Please also remember German Chancellor Konrad Adenauer, another noble German who died in 1967.
He was the first post-war Chancellor of Germany from 1949 to 1963. Dr. Adenauer, known as “Der Alte” (the elder in German) was the most impassioned advocate of reconciliation between the German people and of material reparations for victims of the Nazis.
He insisted that the Germans recognize their guilt and responsibility without excuses…for their enormous crime against the Jews.
The German leader’s odyssey of reconciliation was culminated by a pilgrimage to Israel by Dr. Adenauer in May 1966 after he stepped down as Chancellor. During that visit he restated his faith in the ultimate reconciliation between the Germans and the Jews. He bore with dignity, fortitude and understanding the inevitable anti-German demonstrations which his historic visit provoked in Israel.
Because of his efforts books which exculpate or deny the Holovaust are considered crimes in Germany and subject to fines and even imprisonment…..rsk
BERLIN (AP) — Former German President Richard von Weizsaecker, who urged his country to confront the Nazi past, promoted reconciliation and denounced far-right violence during a 10-year tenure that spanned the reunification of west and east, has died. He was 94.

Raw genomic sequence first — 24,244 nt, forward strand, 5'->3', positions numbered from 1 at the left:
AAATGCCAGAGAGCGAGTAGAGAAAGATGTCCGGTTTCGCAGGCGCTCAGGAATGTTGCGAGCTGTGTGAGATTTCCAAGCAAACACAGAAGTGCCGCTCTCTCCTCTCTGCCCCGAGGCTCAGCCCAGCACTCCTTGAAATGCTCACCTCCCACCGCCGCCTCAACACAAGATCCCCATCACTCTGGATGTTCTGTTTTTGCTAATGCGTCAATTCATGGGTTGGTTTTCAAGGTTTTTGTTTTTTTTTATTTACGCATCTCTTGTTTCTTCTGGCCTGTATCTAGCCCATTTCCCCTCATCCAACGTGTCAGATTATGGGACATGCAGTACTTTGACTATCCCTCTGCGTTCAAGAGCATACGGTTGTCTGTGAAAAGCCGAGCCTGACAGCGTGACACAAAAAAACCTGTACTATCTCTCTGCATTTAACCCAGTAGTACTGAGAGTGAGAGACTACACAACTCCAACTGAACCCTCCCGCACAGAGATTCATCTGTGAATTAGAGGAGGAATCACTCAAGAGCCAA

President Joachim Gauck’s office announced Weizsaecker’s death on Saturday. Weizsaecker, a patrician and eloquent figure who was president from 1984 to 1994, raised the profile of the largely ceremonial presidency and established himself as a moral conscience for the nation.
Weizsaecker’s May 1985 speech marking the 40th anniversary of Nazi Germany’s defeat in World War II cemented his reputation. It won widespread praise as an effort to bring fellow Germans to terms with the Holocaust.
“All of us, whether guilty or not, whether young or old, must accept the past. We are all affected by its consequences and liable for it,” said Weizsaecker, who served as a regular soldier in Adolf Hitler’s army. “Anyone who closes his eyes to the past is blind to the present.”
“The 8th of May was a day of liberation,” he told the West German parliament. “It freed us all from the system of National Socialist tyranny.”
Later that month, the Netherlands’ German-born Prince Claus presented the president with a Dutch translation of the speech, telling him that it enabled him finally to acknowledge his roots in a country where resentment of the Nazi occupation remained widespread.
In October 1985, Weizsaecker made the first visit to Israel by a West German head of state. His Israeli counterpart, Chaim Herzog, said the comments had won Weizsaecker “a special place in the history of your people.”
“Richard von Weizsaecker stood worldwide for a Germany that had found its way to center of the democratic family of peoples,” current President Joachim Gauck said in a message of condolences to Weizsaecker’s widow. “He stood for a federal republic that faces up to its past